Marketing to Developers: How to Build a Community of Advocates

Binpress hosted a meetup this week on marketing to developers, something that's a little less straightforward than your average B2B messaging. About 150 marketers and developers settled in at Pivotal Labs, a cool industrial space in the former Cal Academy of Sciences building on Howard. Neeraj Gupta from Appcelerator kicked things off with the story of Titanium.

Make Marketing Scalable by Rallying the Development Community

Support for Titanium grew through a small group of developer advocates. The company started cultivating their community early on, and now its members take on a lot of the heavy lifting when it comes to organizing events, creating books and documentation, and spreading the word.

Appcelerator's developer community screenshot

Gupta made a good point—telling people “It’s a better product, trust us!” just doesn’t cut it. Developers trust their friends and colleagues for recommendations, and having people loyal to the product explain why it’s so great is more powerful than a marketing message from the company.

Give developers incentive to be a top advocate of the product.

Appcelerator picks top contributors from the Titanium development community and gives them more features for free. They’re also a lead generation source for developers who want access to larger customers, showcasing the most active community members on their site to give them a greater level of visibility.

Ask yourself if you’re doing evangelism right:

  • Do you have a compelling product that solves a problem?

  • Do you have a few people on your team who can drive the community and get evangelists?

  • Are you empowering developers to spread the word on their own?

Marketing and Product Marketing Should Combine Their Powers and Keep It Real

Kelly Shearon from GitHub product marketing put on a great talk on why we need to use real, human communication to reach our developer (and any) audience. She touched on the importance of marketing and product marketing to work as one, and reminded us that you can still meet marketing goals—like lead generation—while being real, live humans.

ZOMG! slide of a cartoon shark

On how to communicate when marketing to developers:

Kelly was pretty straightforward with her advice: be conversational, have empathy, be classy, have a personality, and let people be a part of it.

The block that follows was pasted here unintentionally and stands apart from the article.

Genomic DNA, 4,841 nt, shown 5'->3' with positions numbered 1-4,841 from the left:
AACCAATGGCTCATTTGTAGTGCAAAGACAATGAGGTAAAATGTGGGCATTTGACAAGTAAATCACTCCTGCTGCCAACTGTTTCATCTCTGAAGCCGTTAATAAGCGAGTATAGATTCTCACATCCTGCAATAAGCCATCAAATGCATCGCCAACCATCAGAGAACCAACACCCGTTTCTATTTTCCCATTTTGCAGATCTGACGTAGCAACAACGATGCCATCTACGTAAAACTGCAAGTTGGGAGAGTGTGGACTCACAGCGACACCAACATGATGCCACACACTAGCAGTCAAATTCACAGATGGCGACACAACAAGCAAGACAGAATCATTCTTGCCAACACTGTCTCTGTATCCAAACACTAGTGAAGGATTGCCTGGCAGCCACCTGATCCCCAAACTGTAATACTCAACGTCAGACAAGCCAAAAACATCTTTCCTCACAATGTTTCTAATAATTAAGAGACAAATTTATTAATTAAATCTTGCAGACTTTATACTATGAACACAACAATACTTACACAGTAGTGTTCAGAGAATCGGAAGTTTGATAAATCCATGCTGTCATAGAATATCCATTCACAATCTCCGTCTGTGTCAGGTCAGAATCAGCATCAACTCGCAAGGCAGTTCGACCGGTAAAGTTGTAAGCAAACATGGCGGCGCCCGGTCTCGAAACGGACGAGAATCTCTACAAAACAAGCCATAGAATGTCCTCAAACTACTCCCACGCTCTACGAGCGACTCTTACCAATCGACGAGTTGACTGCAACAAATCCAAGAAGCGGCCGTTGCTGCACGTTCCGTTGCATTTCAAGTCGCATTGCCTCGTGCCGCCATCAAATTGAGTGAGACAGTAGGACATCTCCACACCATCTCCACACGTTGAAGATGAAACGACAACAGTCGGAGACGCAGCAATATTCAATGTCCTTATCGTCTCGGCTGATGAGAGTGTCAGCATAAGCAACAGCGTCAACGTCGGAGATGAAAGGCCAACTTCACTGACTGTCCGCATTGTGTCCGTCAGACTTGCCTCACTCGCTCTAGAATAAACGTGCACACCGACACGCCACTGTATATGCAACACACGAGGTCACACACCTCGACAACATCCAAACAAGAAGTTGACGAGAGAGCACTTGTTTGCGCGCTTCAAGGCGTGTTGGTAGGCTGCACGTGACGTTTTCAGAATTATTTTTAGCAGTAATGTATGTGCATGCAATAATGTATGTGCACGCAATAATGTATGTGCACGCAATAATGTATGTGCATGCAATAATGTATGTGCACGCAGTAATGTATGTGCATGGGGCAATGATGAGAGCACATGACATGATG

A great example is the way GitHub tells user stories. It’s interesting, relevant, and allows the cool things users are doing (like robot tournaments) to be seen by thousands of people.  

Ask yourself if your marketing message makes sense:

  • Do you know what people's problems are and what they're trying to accomplish?

  • Are you inspiring or just selling?

Some Smart Ideas from a Panel of People Who Know

Diane Tate from Mozilla moderated a discussion with Slava Akhmechet from RethinkDB, Thomas Sarlandie from Pebble, and Amber Feng from Stripe. The three of them ran down the list of things they’ve tried, what works, and what doesn’t.

A few takeaways:

ROI isn’t always easy to track, but it matters when resources are limited.

Pebble, a smartwatch company that got their Series A last year, puts on a developer retreat that’s been great for building community. Admittedly it won’t scale forever, but it’s an example of starting strong and early. Sarlandie pointed out one challenge in marketing—where to spend event and developer marketing dollars and how to tie it back to ROI. He didn’t mention it, but it would be interesting to explore opportunities to integrate automation software here and track leads back to developers in the community.

Manage your large community by getting a handle on your communication strategy.

RethinkDB's whole development process is open source. They have a big discussion going on with their community, especially on Twitter, and they think about communication with developers even during the hiring process. Akhmechet’s willingness to forgo hiring otherwise bright employees who can’t be empathetic to users alludes to the company’s dedication to their core audience—which, incidentally, can spawn one of their biggest challenges. A big, vocal community with a lot of clout can serve as a reminder that as your company grows, it’s important to have a process around managing some of the more opinionated developers when their ideas and recommendations clash with your own.

Be hands on with support, but train people to do it right.

Stripe, developer of APIs for the payment space, is really hands on with their users, which Feng explained has worked well for them but presents a challenge in scaling support volume as they grow. Being super aware of how people interact with the community and developing a strong hiring and training process around it can help get developers excited about becoming better users (and advocates) of the product.  

The overarching theme here is that marketing to developers should be authentic. It should focus on cultivating a community that loves your product. And it’s never too early to think about scale.

Topics Education